The message was found on the unnamed 55-year-old's phone the day after he committed suicide last October. In a case like this, where his unsent text clearly asked his brother to "keep all that I have", was taken as his legitimate will. The unsent message, which was on the drafts section of the phone, was accepted as an official will.
The unsent text message was never sent but had important information that convinced the court that the man was using it as a will.
In a judgment delivered on Monday, Justice Susan Brown said the woman "particularly attaches significance to the fact that the deceased did not send the text message".
The text further went on to mention the man's banking details and the fact that he wanted his ashes to be buried at a specific site, after his body was cremated. They must also be written and signed in front of two witnesses who are at least 18 years old, not visually impaired, and are not beneficiaries of the will.
The man's wife was looking to receive his assets and she argued that the message was not valid because it was never sent, according to ABC News.
"You and [nephew] keep all that I have house and superannuation, put my ashes in the back garden ..." "A bit of cash behind TV and a bit in the bank".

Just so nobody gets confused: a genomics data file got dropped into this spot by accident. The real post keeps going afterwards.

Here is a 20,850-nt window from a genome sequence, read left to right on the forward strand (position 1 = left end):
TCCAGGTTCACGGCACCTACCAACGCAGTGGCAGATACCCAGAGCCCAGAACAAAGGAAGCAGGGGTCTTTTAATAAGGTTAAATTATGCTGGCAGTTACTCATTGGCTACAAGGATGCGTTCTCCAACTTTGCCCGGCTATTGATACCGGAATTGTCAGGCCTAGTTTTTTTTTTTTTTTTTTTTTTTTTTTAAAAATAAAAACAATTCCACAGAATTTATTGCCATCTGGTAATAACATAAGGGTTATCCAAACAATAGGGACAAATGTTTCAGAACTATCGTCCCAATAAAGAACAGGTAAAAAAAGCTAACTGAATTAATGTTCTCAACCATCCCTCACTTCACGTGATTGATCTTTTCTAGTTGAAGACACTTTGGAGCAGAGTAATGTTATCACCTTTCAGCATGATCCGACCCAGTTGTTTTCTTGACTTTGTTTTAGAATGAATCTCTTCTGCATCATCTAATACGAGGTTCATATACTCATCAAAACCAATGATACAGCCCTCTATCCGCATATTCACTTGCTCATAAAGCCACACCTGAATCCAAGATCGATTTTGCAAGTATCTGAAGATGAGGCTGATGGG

In 2006, the law in Queensland was changed to allow less formal types of documents to be considered as a will.
She said "the informal nature of the text" did not exclude it from being treated as representing the man's intentions and noted a 2013 Queensland case in which a DVD marked with "my will" was found to constitute a valid will. "The deceased and the applicant had difficulties in their relationship and had separated on a number of occasions for short periods of time, the most recent occasion being just days before the deceased took his own life", Justice Brown said.
You Can Now Order Food Using the Facebook App
From there, if a restaurant supports more than one of Facebook's ordering partners, you'll be able to choose between them. Facebook , at the time, confirmed it was an expansion of its previous "Order Food" functionality via the Facebook Pages.